They were America's longest lasting dynasty, the closest thing to a royal family our nation has ever known. The Adamses played a leading role in America's affairs for nearly two centuries -- from John, the self-taught lawyer who rose to the highest office in the government he helped to create; to John Quincy, the child prodigy who followed his father to the White House and fought slavery in Congress; to Charles Francis, the Civil War diplomat; to Henry, the brilliant scholar and journalist. Indeed, the history of the Adams family can be read as the history of America itself. For when the Adamses "looked at their past, they saw the nation's," writes author Richard Brookhiser. "When they looked at the nation's past, they saw themselves."
America's First Dynasty charts the family's travels through American history along with an impressive cast of characters, among them George Washington, Thomas Jefferson, Ulysses S. Grant, and Theodore Roosevelt. Brookhiser also details the darker side of the Adams experience, from the specters of alcoholism and suicide to the crushing burden of performance passed on from father to son. Yet by putting a human face on this legendary family, Brookhiser succeeds in creating an impassioned, heroic family portrait that the American public is not likely to forget.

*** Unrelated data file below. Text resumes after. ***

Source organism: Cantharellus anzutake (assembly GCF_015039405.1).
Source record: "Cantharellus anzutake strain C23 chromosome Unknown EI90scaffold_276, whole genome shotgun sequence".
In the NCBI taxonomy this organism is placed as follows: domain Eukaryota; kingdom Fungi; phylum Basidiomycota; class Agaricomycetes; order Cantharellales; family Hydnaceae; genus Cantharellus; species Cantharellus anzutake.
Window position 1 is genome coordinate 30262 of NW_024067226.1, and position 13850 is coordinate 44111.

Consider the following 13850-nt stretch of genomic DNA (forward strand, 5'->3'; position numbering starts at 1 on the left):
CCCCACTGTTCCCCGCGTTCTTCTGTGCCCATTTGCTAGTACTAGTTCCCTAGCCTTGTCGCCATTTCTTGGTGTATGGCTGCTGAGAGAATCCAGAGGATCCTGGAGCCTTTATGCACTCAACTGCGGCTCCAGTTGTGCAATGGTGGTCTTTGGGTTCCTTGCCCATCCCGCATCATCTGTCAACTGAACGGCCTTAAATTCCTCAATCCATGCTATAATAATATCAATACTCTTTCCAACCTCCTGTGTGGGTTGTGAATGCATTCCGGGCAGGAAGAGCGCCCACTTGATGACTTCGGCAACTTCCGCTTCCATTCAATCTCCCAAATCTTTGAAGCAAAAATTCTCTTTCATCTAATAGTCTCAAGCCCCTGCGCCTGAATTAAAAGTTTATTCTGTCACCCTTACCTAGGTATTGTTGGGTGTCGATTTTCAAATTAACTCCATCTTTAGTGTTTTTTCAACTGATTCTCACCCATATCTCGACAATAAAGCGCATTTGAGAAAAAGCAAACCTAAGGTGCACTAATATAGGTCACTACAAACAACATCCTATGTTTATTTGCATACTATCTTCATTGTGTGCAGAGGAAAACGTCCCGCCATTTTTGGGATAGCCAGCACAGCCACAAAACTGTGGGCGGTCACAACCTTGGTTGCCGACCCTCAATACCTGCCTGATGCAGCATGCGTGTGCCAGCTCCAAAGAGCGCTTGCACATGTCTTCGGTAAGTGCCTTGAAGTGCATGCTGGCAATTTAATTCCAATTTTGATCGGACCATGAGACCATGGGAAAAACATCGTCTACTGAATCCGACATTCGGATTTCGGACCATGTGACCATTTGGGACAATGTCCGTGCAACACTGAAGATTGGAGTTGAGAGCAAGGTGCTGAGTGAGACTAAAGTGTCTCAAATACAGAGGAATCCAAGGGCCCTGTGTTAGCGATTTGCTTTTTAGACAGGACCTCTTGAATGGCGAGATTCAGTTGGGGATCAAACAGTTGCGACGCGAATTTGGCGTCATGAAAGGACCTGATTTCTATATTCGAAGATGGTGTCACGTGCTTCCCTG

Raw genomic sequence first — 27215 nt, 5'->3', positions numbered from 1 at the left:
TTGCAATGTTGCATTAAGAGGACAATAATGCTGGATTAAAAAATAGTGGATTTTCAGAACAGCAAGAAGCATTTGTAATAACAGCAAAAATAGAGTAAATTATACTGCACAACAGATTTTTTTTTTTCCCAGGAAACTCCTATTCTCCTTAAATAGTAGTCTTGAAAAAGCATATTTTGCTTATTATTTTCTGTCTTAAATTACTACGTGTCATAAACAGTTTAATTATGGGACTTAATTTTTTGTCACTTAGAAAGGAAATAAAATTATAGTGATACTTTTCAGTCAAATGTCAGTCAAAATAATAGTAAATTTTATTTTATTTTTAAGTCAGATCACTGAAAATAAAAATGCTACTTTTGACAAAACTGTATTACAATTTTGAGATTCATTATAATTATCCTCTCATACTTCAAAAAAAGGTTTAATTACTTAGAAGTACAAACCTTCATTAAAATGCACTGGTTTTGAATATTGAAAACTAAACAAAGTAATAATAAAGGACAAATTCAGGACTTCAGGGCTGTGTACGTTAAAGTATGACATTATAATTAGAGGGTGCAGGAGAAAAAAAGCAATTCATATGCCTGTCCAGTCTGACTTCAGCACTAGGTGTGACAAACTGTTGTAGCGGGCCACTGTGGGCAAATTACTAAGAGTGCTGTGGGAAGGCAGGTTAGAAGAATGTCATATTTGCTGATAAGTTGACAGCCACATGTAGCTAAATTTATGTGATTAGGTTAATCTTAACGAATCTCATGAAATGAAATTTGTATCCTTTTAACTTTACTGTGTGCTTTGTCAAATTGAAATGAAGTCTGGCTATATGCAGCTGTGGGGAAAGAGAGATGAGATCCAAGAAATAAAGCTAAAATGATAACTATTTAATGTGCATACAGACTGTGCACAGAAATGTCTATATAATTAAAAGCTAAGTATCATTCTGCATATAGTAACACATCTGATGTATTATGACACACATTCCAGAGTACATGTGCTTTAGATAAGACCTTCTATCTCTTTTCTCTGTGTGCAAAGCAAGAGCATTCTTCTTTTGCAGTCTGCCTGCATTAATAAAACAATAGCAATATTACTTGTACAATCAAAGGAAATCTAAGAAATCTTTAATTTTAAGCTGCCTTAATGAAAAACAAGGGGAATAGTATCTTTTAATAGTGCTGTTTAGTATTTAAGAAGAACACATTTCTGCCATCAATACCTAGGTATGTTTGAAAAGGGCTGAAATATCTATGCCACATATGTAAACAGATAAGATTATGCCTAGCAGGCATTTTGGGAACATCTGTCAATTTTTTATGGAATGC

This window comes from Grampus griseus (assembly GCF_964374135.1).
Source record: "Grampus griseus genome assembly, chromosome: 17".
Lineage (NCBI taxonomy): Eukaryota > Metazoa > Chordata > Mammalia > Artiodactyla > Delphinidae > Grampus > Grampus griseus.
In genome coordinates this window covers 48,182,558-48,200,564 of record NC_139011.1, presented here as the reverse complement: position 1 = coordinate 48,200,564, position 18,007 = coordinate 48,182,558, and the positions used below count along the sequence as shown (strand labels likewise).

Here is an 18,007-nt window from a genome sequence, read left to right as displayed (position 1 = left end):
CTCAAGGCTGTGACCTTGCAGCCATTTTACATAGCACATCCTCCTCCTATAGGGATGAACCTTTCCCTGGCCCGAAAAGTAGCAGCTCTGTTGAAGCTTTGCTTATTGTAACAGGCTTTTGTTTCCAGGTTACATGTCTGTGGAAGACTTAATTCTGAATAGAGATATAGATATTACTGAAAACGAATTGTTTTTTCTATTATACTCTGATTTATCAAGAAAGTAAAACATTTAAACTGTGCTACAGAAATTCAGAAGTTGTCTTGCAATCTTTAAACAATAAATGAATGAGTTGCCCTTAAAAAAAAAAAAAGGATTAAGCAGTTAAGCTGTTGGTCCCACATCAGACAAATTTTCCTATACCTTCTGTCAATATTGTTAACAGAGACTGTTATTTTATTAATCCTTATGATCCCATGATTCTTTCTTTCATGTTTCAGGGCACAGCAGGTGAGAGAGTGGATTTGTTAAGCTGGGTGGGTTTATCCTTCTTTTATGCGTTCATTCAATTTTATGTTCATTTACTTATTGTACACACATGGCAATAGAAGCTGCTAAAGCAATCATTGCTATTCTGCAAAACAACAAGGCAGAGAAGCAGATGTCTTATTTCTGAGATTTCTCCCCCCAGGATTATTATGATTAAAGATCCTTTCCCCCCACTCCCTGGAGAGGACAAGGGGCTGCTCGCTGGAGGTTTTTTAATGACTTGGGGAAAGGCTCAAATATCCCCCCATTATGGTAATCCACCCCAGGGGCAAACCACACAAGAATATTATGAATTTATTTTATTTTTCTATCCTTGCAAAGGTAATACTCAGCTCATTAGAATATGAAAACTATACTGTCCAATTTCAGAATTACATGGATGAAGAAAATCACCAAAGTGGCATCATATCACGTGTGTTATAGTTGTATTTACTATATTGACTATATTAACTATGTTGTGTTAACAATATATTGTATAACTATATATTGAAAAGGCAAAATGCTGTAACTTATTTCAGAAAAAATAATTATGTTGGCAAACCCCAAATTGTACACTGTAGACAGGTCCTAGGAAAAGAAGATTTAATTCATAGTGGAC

"The Adams family saga satisfies our curiosity about famous figures, which is part gossip a venerable genre, from Suetonius to People part identification," writes Brookhiser in his introduction to this quartet of lively profiles of four generations of Adamses: John, the second president; his son, John Quincy, the sixth president; the latter's son, Charles Francis, diplomat and antislavery advocate; and Charles's son, historian and memoirist Henry. Brookhiser, senior editor at the National Review, deviates from the tone of his recent hagiographic works on Washington and Hamilton and presents us with quirky, often unflattering miniatures. Piecing together bits from a wide variety of letters, histories, autobiographies, speeches and legal documents, Brookhiser creates vivid, often disconcerting portraits. Reaaders see Abigail chiding husband John to "remember the ladies," but also his arguing in favor of an "aristocracy of birth"; John Quincy's powerful arguments in the Amistad case turn out to be superfluous to his winning the case. Brookhiser appears to have a love/hate relationship with his subjects. While the first three men are implicitly criticized for seeking power, Henry Adams's later prose style is described as having "the arsenic whiff of unrelieved irony, the by-product of forswearing power." There are wonderful details here John and son John Quincy reading Plutarch to each other over the breakfast table but curious lapses such as a lack of interest in the suicide of Henry's wife, Clover. All too often, however, Brookhiser's conservative politics (so evident in his 1991 The Way of the WASP) color the text: James Buchanan is described as a "gracious, gutless homosexual whose lame-duck cabinet was filled with traitors," and Elizabeth Cady Stanton's complicated race politics are ridiculed. While entertaining, Brookhiser's book feels a little thin, more of a footnote to David McCullough's richly admired biography of John Adams than an important work on its own.